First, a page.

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July 17: The Five-day Reviews -- Clearing the Legal Hurdles

On July 17, Mike Csoka conducted fourteen five-day reviews, all involving prisoners allegedly involved in either the incident in the exercise yard or the smash-up in A unit -- by far the largest number of such reviews done at one sitting during my five years of research at Kent. This correctional tour de force was a fitting match for the thirty-eight minor disciplinary charges Mr. Csoka had adjudicated in one afternoon four years earlier at Matsqui Institution. He completed the review of these fourteen cases in about an hour and a half. A number of prisoners were extremely angry and still pumped up from the previous Mondayís smash-up. Although there were security officers posted outside the room, Mr. Csoka conducted the review without reinforcements; he kept his cool even when subjected to considerable verbal abuse. His handling of the cases portrayed a correctional practitioner with confidence in his position and authority, ready to do a tough job under difficult circumstances. In a correctional context, he was the proverbial man for all seasons.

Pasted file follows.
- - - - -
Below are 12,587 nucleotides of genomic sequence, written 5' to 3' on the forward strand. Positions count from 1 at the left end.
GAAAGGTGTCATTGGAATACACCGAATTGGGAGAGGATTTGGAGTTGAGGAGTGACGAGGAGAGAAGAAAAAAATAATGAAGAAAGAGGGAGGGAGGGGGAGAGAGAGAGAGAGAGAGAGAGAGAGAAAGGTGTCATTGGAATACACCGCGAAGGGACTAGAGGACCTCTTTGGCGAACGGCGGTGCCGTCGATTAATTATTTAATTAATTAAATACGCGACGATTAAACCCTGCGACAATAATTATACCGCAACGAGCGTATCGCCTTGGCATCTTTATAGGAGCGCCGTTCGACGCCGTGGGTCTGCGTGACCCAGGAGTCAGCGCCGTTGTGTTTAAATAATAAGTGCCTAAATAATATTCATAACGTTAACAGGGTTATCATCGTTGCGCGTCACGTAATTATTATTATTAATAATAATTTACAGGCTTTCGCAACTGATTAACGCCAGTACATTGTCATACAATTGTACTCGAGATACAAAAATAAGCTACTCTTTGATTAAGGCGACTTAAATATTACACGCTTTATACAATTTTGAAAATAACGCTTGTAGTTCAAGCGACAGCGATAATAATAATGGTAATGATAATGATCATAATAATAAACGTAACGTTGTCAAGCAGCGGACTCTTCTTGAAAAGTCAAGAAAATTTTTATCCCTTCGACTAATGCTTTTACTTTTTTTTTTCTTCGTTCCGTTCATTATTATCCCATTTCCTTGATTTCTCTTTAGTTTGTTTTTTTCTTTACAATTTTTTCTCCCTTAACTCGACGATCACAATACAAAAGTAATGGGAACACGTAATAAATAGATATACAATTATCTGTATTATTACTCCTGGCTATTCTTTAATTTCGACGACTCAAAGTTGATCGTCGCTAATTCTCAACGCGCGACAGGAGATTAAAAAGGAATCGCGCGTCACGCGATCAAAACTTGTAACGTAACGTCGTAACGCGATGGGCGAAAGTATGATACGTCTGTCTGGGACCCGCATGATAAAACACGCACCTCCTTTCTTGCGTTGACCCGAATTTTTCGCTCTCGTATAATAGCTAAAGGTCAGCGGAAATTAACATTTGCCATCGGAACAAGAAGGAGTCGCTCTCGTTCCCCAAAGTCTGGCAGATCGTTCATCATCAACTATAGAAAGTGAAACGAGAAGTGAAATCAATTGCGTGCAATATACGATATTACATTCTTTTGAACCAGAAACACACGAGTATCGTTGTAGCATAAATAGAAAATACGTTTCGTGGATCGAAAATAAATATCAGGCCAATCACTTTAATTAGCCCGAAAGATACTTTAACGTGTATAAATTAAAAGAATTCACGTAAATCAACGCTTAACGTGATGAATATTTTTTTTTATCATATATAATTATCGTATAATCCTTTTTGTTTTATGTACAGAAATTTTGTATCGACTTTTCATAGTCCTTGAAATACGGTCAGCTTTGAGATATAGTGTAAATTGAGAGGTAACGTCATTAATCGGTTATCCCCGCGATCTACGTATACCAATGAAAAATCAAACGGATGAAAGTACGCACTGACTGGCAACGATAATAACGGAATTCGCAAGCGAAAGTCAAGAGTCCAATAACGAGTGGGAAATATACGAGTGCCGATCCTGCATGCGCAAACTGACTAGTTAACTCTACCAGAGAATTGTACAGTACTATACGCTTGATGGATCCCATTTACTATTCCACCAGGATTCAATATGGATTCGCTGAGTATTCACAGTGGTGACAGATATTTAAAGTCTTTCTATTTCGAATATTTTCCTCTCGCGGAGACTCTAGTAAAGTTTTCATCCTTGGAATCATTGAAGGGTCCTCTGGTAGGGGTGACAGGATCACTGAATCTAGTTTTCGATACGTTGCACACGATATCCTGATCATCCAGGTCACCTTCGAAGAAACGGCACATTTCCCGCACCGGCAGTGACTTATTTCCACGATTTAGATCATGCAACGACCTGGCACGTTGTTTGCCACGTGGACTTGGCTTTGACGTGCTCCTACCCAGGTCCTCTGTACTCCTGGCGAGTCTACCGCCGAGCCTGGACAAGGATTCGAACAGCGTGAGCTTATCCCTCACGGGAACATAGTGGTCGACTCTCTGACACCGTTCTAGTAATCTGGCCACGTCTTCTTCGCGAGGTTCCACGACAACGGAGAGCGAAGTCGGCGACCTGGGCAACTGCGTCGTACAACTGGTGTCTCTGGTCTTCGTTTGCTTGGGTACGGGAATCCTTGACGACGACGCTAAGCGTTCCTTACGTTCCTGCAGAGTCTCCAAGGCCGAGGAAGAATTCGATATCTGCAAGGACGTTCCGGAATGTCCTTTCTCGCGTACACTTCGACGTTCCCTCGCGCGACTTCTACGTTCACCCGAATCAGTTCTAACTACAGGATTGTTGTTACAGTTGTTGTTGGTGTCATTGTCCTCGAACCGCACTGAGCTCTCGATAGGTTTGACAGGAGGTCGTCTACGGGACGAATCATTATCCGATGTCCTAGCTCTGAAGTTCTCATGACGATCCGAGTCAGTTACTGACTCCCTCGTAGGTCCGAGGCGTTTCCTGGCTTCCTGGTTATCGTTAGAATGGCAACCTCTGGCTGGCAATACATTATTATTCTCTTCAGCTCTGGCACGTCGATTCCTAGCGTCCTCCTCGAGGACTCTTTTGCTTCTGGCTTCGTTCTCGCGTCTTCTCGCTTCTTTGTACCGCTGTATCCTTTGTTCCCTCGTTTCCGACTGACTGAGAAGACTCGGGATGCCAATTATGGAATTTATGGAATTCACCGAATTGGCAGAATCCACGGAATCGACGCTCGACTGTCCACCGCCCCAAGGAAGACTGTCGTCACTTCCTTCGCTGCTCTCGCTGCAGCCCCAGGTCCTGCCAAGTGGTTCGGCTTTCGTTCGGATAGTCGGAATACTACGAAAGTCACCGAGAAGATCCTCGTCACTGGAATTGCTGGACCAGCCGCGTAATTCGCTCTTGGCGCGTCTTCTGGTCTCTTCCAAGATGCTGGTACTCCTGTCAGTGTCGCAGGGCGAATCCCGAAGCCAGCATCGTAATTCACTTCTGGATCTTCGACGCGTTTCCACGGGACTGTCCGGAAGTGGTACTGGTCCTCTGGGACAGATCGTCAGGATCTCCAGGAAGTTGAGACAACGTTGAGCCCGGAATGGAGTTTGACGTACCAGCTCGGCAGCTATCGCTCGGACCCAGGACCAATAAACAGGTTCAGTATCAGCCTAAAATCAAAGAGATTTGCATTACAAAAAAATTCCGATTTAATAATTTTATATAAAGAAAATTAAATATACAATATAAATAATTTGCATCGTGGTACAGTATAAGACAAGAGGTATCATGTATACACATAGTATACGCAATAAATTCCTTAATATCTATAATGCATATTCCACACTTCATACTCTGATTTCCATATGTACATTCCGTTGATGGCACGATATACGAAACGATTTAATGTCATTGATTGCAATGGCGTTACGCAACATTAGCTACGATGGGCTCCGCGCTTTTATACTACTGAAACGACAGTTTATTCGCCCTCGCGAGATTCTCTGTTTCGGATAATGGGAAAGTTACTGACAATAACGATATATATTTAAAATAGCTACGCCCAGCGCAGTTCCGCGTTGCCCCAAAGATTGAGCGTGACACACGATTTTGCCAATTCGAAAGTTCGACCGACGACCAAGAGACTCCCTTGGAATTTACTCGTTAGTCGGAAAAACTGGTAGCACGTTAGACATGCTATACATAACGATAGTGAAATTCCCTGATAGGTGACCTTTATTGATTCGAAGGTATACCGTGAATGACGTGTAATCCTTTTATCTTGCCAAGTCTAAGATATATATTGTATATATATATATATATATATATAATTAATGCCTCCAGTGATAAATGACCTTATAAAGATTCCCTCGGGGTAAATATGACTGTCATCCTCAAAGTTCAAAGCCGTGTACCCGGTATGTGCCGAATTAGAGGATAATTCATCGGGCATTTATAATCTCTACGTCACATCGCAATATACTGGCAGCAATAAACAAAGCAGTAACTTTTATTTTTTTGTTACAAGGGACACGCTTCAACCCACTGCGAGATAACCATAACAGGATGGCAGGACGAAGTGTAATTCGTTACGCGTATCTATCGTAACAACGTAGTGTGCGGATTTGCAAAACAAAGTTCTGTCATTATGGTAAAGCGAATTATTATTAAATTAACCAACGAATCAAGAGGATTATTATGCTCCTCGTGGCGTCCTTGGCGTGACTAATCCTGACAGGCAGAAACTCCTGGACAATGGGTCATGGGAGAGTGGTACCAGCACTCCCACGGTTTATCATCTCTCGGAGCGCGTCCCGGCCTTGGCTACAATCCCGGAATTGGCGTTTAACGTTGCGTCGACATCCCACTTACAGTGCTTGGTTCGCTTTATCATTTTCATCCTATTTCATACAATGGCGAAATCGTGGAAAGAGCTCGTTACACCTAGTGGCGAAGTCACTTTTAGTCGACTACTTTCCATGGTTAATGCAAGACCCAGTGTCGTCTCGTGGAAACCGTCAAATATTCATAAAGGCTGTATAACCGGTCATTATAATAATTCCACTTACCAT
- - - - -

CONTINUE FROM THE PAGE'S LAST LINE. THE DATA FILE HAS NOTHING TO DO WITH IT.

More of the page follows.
But how well did this second marathon measure up to the standards of the law and due process? Each review followed the same format under Mr. Csokaís chairmanship. He began by asking the prisoner whether he had received seventy-two hoursí written notice of the review and had agreed to come to the review. Each one had. In several cases, he prefaced these questions with the comment: "But first there is some legal stuff to go over." This was revealing, since it implied that the legal requirements were procedural hurdles which, having been cleared, allowed the real business -- the exercise of administrative discretion unconstrained by law -- to get underway.